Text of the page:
№11 2021

УДК / UDK: 821.111

Author: Ira Nadel
About the author:

Ira Nadel, PhD, Professor, University of British Columbia, 2329 West Mall, V6T 1Z1 Vancouver, Canada.


E-mail: This email address is being protected from spambots. You need JavaScript enabled to view it. 


This chronological survey of English translations of Notes from Underground covering the years 1913–2014 evaluates the treatment of the text from various, often contradictory, perspectives. Well-known and unknown translators and editors offer sometimes opposing versions of the text aided by various ancillary materials which range from biographical information to a detailed chronology of Dostoevsky’s life plus excerpts from contemporary documents and modern critical evaluations. A number of the translations are designed expressly for students, others for those with limited or no knowledge of Dostoevsky, Russian history or the Russian language. No single introduction or translation emerges as the most insightful or accurate, although those of the last two decades are more idiomatic. Influencing this is often the background of the editor or translator. American editors focus on the context of Dostoevsky’s creation, English or Russian editors concentrate on the core elements that emphasize either the Russian literary tradition or late 19th century Russian politics and its importance for Dostoevsky’s conception of the story. Almost all editors consider the narrative experimentation of the work and the structural differences between Parts I and II. A number of the editors also address the Existential quality of the text, while translators confront the difficulties of capturing Dostoevsky’s sometime idiosyncratic prose.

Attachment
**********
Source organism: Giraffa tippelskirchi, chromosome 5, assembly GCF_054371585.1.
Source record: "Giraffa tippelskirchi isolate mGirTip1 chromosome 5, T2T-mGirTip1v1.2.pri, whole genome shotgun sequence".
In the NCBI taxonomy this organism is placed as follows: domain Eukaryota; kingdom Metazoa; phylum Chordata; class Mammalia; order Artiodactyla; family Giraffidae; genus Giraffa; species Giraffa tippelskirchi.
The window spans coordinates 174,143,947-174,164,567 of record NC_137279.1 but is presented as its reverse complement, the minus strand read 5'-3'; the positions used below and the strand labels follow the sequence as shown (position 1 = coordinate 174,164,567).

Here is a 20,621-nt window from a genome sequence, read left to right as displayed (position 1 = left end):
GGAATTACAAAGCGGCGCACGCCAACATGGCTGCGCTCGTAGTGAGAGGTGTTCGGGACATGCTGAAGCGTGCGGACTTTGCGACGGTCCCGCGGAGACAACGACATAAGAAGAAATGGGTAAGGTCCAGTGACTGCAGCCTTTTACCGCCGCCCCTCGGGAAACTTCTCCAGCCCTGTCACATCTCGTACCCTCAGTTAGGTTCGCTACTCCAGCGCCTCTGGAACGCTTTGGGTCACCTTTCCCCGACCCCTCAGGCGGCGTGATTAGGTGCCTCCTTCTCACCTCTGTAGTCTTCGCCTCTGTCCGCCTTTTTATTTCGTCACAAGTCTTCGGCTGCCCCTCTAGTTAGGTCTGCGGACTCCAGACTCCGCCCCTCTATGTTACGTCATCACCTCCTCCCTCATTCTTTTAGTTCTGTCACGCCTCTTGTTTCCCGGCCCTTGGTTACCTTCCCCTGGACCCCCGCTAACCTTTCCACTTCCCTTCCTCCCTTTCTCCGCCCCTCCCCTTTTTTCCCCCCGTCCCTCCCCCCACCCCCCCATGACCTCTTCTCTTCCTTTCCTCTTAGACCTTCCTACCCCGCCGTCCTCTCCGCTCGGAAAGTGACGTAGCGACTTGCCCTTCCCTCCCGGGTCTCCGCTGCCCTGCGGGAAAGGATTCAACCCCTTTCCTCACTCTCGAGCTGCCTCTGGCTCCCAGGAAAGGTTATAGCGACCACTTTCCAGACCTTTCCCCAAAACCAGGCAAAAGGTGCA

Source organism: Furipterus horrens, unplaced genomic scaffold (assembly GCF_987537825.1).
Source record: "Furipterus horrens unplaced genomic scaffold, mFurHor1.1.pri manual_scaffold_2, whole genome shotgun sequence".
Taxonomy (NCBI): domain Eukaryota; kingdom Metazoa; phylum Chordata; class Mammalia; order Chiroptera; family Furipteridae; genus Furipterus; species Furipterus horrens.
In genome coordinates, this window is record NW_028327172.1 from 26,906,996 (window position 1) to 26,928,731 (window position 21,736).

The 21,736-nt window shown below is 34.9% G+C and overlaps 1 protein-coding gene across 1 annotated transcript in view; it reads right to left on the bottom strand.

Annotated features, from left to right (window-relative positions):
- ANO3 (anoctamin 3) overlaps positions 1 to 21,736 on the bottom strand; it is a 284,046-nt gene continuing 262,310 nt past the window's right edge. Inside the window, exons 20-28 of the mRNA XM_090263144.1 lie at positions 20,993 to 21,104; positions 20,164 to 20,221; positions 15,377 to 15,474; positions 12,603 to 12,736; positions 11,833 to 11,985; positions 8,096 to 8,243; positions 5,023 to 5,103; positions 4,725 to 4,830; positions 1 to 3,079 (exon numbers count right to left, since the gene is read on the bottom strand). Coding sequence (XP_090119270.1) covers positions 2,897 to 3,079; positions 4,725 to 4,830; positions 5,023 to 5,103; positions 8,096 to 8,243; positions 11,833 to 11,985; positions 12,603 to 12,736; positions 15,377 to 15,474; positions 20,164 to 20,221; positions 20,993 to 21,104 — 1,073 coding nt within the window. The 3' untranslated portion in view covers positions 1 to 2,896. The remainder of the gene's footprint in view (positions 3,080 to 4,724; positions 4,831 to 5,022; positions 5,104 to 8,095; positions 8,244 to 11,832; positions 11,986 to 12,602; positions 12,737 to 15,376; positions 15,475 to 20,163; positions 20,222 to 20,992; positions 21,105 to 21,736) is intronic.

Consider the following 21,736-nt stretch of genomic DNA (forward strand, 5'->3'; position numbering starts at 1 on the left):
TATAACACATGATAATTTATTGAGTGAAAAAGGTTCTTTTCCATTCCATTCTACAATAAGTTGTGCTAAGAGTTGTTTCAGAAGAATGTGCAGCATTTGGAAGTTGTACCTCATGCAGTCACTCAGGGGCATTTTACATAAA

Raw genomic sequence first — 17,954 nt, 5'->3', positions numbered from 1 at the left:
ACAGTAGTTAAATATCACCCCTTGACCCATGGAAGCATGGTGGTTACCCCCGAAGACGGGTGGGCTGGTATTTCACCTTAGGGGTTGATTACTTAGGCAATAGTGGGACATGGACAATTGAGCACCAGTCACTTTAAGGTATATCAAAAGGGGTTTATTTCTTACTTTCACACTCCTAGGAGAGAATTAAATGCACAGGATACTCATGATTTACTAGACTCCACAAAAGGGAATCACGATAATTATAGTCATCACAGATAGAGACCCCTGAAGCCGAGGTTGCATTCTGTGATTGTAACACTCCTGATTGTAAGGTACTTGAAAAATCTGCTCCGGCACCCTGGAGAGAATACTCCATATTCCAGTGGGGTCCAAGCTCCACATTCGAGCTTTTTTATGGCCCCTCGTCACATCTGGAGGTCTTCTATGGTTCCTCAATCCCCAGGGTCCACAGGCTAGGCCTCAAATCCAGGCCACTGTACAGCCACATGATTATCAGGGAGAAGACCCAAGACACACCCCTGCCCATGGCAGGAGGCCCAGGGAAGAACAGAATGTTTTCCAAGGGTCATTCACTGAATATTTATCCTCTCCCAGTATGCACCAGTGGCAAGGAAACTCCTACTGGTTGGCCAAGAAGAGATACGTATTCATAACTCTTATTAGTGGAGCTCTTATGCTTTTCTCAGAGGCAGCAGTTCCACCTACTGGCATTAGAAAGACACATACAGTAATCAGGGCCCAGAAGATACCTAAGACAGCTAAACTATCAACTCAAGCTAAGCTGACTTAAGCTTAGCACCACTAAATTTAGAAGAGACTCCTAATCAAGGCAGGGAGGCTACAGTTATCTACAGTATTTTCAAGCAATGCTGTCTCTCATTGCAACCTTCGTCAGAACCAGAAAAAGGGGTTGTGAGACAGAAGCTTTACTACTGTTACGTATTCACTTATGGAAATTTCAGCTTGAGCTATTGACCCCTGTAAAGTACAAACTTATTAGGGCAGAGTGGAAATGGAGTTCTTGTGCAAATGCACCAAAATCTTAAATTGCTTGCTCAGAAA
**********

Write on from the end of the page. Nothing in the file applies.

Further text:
* See the Russian translation of the article online at:

Keywords: Dostoevsky, Notes from Underground, translations, narrative, literary history, St. Petersburg, style, anti-hero.
For citation:

Nadel, Ira. “Notes from Underground: In English.” Literature of the Americas, no. 11 (2021): 82–133. 


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